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Publication numberUS8186476 B2
Publication typeGrant
Application numberUS 12/644,139
Publication dateMay 29, 2012
Filing dateDec 22, 2009
Priority dateDec 26, 2008
Fee statusPaid
Also published asUS20100163332
Publication number12644139, 644139, US 8186476 B2, US 8186476B2, US-B2-8186476, US8186476 B2, US8186476B2
InventorsTokinari NAGAO, Atsushi Sawabuchi, Takashi Ashida
Original AssigneeYamaha Hatsudoki Kabushiki Kaisha
Export CitationBiBTeX, EndNote, RefMan
External Links: USPTO, USPTO Assignment, Espacenet
Straddle type vehicle
US 8186476 B2
Abstract
A snowmobile includes an engine, a handle, an operation portion, an operation input detector, an operation amount detector, and a control portion. The handle includes a grip grasped by the rider. The operation portion is provided near the grip to control driving of the engine. The operation input detector is provided near the grip to detect whether operation of the operation portion has been carried out by the rider. The operation amount detector electrically detects the operation amount of the operation portion. The control portion controls driving of the engine based on the operation amount detected by the operation amount detector when operation of the operation portion by the rider is detected at the operation input detector.
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Claims(20)
1. A straddle type vehicle comprising:
an engine;
a handle including a grip arranged to be grasped by a rider;
an operation portion arranged to control driving of the engine;
an operation input detector arranged to detect whether operation of the operation portion by the rider is carried out;
an operation amount detector arranged to electrically detect an operation amount of the operation portion; and
a control portion programmed to control driving of the engine based on the operation amount detected by the operation amount detector when operation of the operation portion by the rider is detected at the operation input detector.
2. The straddle type vehicle according to claim 1, wherein the control portion is programmed to control driving of the engine according to a prescribed method independent of a detection value detected by the operation amount detector when the operation of the operation portion by the rider is not detected at the operation input detector.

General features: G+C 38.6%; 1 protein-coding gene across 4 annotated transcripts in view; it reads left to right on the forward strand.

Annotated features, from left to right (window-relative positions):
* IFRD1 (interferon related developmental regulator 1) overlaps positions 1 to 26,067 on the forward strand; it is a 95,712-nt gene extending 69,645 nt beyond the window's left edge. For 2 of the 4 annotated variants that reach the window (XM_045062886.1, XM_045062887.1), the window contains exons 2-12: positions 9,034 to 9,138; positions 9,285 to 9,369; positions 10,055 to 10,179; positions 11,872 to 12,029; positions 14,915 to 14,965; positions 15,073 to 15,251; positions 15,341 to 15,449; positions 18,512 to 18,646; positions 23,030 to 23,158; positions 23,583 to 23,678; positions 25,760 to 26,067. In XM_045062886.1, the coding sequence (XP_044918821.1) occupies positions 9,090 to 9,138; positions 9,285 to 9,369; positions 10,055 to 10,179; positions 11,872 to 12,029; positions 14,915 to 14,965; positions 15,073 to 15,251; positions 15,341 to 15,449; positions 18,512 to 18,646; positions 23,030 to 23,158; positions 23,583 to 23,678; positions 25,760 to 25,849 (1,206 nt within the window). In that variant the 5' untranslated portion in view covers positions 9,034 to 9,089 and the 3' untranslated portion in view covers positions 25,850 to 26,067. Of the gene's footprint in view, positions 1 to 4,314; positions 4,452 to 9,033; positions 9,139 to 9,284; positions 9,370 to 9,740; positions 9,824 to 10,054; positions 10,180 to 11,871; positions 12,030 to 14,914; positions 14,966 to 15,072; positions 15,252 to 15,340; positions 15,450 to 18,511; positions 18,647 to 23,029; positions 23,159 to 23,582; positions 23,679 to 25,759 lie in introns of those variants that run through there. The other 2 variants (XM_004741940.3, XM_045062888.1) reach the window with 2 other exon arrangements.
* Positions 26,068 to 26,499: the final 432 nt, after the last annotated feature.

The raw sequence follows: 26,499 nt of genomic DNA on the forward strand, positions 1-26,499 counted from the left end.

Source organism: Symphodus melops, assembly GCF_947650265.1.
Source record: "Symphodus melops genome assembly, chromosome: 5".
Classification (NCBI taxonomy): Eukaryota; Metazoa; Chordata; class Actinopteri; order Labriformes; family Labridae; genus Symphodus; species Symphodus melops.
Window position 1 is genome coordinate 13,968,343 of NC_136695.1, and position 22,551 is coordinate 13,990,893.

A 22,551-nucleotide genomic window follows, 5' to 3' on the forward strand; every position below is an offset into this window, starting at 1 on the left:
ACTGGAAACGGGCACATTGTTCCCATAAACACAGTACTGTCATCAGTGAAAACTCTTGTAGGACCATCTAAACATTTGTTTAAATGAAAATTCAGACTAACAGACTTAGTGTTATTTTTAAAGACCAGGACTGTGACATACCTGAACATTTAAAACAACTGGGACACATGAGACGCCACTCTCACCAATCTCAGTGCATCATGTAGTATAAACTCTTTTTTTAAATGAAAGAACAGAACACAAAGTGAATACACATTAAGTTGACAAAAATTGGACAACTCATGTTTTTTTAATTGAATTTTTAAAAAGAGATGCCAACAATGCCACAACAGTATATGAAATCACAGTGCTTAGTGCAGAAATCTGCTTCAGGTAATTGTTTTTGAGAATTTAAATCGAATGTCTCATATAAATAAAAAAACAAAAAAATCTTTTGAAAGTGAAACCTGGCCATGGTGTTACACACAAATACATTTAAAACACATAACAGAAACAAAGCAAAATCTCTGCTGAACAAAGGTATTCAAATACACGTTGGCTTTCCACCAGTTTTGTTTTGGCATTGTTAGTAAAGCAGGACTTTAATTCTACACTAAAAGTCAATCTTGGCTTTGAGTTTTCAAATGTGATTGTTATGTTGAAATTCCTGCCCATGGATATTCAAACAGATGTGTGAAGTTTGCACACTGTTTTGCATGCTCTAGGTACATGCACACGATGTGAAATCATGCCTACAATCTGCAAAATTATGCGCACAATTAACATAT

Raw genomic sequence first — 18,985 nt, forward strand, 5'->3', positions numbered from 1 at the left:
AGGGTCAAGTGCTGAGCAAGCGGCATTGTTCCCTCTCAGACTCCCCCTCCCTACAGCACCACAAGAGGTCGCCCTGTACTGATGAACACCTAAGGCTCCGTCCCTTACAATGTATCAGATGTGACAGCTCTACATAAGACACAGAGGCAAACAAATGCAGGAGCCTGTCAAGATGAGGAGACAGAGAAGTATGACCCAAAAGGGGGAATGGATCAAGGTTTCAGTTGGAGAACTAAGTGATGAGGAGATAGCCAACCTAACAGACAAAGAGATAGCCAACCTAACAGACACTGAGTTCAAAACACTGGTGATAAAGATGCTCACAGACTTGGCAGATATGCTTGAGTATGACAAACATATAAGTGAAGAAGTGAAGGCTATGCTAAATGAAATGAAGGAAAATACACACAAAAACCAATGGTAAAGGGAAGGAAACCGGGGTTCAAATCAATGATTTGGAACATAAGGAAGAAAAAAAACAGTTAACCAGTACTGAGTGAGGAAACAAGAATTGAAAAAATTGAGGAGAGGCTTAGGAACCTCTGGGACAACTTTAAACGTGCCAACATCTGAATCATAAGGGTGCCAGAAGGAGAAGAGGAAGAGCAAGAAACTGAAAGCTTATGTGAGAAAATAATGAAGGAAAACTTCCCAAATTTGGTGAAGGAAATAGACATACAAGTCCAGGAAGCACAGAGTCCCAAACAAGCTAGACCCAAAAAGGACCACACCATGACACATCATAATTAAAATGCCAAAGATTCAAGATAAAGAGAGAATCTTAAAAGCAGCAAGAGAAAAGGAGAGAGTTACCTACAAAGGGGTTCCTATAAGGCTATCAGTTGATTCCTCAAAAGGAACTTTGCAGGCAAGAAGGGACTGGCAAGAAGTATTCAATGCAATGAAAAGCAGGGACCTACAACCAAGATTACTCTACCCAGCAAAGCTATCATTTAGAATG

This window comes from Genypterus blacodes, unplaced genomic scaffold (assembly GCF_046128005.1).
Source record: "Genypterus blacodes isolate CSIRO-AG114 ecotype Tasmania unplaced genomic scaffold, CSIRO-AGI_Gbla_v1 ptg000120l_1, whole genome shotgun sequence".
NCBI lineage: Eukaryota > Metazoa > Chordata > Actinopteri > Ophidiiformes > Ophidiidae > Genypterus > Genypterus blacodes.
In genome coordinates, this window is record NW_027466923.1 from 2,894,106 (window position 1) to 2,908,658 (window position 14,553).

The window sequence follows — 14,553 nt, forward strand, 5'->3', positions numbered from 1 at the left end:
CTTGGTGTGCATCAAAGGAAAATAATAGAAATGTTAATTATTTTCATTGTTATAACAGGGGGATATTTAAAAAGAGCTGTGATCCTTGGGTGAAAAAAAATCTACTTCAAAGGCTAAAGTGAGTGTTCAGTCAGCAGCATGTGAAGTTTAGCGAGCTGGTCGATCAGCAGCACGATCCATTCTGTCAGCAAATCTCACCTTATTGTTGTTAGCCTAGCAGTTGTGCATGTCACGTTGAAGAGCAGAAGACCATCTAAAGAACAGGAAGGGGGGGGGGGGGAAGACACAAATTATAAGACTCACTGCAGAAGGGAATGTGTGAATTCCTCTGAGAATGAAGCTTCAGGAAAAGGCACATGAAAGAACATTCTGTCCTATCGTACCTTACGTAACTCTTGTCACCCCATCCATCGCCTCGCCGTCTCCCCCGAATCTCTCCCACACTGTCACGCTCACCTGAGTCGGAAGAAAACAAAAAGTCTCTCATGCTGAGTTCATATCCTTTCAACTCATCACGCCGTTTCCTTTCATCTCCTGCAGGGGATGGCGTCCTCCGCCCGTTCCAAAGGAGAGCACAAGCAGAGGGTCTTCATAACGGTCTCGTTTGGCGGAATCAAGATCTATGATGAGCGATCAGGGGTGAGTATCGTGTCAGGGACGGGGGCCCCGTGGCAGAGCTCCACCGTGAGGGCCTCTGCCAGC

3. The straddle type vehicle according to claim 1, wherein the operation portion includes a throttle lever arranged to rotate around a rotation shaft, and the operation amount detector is arranged to detect a rotation amount of the throttle lever around the rotation shaft as the operation amount of the throttle lever.
4. The straddle type vehicle according to claim 3, wherein the operation amount detector is provided near the rotation shaft.
5. The straddle type vehicle according to claim 3, wherein the operation amount detector is arranged coaxially with the rotation shaft.
6. The straddle type vehicle according to claim 3, wherein the rotation shaft is arranged behind the grip in a front-back direction of the vehicle.
7. The straddle type vehicle according to claim 1, wherein at least a portion of the operation input detector is located at the operation portion.
8. The straddle type vehicle according to claim 1, wherein the operation input detector includes a contact sensor arranged to detect a contact with the operation portion.
9. The straddle type vehicle according to claim 8, wherein the contact sensor includes a pressure sensor arranged to detect pressure applied to the operation portion.
10. The straddle type vehicle according to claim 3, wherein the throttle lever is arranged to move together with the rotation shaft with respect to the operation portion, and the operation input detector includes a switch pressurized by the movement of the throttle lever.
11. The straddle type vehicle according to claim 3, further comprising a resisting member arranged to generate a resistance to a rotation force around the rotation shaft of the throttle lever.
12. The straddle type vehicle according to claim 3, further comprising a pressurizing member arranged to rotate the throttle lever around the rotation shaft to an initial position.
13. The straddle type vehicle according to claim 3, further comprising a transmitting member to which the rotation of the rotation shaft is transmitted, wherein the operation amount detector is arranged to detect a rotation of the transmitting member as the operation amount of the operation by the rider.